Champagne, FIFA president Blatter's one-time close advisor, is currently the only person to formally declare his intention to contest next year’s FIFA elections.
And the 56-year-old Frenchman, who held senior positions at FIFA for 11 years before he was ousted in 2010, is looking to put his stamp on football's governing body - and reconcile its differences with the Football Association - if his campaign proves successful.
Speaking to Sky Sports News, he said: "There are two main issues which will need to be tackled.
"The first is the growing inequalities in the game which are jeopardising the uncertainty of the sport and the second thing is to help FIFA enter the 21st Century, including revamping its image.
"I think we need to reconcile FIFA with the public opinion of football and this is also why I have decided to stand."
Champagne's call for transparency comes against a backdrop of corruption allegations relating to the bidding processes for the 2018 and 2022 World Cups, which were awarded to Russia and Qatar, respectively, in 2010.
Last week, Blatter came in for arguably his most damning indictment yet with UEFA president Michel Platini, who himself has not ruled out standing for the FIFA presidency, saying he will no longer support him.
Dutch FA president Michael van Praag also told Blatter he should step down next year while FA chairman Greg Dyke said his claim that 'racism was behind World Cup corruption allegations in the British media' was offensive and totally unacceptable.
Blatter claimed the attacks were the 'most disrespectful' thing he has ever experienced, and Champagne admitted the 78-year-old's dedication and commitment to his job, and the organisation, could never be questioned.
"He is married to football. He is the first one in in the morning and the last one out at night. I have learned a lot from him."
Asked if he has confidence in FIFA's current investigation into the bidding process for the next two World Cups, he said: "Absolutely. I am really very happy with the investigation taking place even though I don't know what the outcome of that will be.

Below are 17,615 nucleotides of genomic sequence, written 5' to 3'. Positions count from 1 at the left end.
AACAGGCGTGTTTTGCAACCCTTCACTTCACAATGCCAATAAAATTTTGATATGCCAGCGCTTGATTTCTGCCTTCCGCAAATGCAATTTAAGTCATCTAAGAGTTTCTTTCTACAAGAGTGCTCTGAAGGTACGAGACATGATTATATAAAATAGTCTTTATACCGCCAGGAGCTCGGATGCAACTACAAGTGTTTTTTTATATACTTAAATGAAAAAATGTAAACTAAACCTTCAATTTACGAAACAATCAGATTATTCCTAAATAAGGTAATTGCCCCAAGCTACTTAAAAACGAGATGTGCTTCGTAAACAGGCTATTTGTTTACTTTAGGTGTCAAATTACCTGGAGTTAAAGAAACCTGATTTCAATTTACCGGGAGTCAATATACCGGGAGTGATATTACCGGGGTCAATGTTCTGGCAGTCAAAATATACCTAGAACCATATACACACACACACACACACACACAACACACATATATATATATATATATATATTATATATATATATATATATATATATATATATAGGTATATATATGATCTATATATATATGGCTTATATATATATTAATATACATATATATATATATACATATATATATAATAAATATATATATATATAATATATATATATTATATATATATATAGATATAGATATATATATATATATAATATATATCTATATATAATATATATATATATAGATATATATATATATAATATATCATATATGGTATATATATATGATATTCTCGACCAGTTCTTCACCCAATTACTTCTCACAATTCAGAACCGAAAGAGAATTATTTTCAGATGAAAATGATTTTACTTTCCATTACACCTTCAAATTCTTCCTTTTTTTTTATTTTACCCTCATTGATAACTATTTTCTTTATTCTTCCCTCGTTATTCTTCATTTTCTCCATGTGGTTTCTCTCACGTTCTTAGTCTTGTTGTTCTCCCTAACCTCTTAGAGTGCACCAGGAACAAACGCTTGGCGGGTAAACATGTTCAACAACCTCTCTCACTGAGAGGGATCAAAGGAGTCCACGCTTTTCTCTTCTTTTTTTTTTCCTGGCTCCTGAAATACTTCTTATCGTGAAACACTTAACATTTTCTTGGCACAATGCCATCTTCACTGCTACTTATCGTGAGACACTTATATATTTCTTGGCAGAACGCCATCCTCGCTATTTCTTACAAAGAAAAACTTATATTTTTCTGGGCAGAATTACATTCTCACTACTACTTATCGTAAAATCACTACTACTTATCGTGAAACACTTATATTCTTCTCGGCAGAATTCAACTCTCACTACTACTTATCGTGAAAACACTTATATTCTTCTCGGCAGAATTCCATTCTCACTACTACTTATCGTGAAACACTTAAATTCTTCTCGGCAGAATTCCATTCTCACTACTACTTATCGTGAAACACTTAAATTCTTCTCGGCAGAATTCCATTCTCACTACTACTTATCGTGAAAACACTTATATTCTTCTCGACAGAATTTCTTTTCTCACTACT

"I watched Michael Garcia, the chairman of the investigation chamber of the ethics committee. He was brilliant, he was strong and I do hope and trust that committee to do a good job because we need to know. It's part of the rebuilding image."
On the chances of restaging the process for the 2022 finals in Qatar, should corruption be proved, Champagne added: "Let's wait. Everyone is innocent until proven guilty.
"I am someone who spent my first diplomatic assignment in the Arab Gulf. I love the culture over there and I think it is good that we take the World Cup to regions in the world which have never hosted the competition.
"Secondly, in a democracy, the principle is innocent until proven guilty. However, the allegations in the media are absolutely stunning. We talk about political influence we talk about buying votes and conniving between bidders for 2018 and 2022.
"The World Cup - and we can see that today - is so important for the people of football that we need to know. Of course, according to the outcome, we will have to decide and as I have said since I declared my candidacy in London in January, all the options have to be on the table."
And Champagne is desperate to reconcile the governing body with the Football Association after their public falling-out over the corruption allegations last week.
"I fully support Greg Dyke when he said we need a democratic election with more than one candidate," he added. "My vision is about reconciling FIFA with English football because we have a joint responsibility.
"English football is definitely one of the most successful in the world because it is the most equal league in the world which distributes the money the most equally between the teams finishing first and 20th.
"For that reason part of my platform is about reconciling English football and FIFA as we have to work hand in hand for the development of football whether it is in India or Africa."
Champagne, and other candidates, need five nominations from football associations around the world and he believes he has enough support behind his candidancy.
"You have to understand that the election is in a year and some pressures could be exercised on FA's, so I wont reveal names at this stage," he said.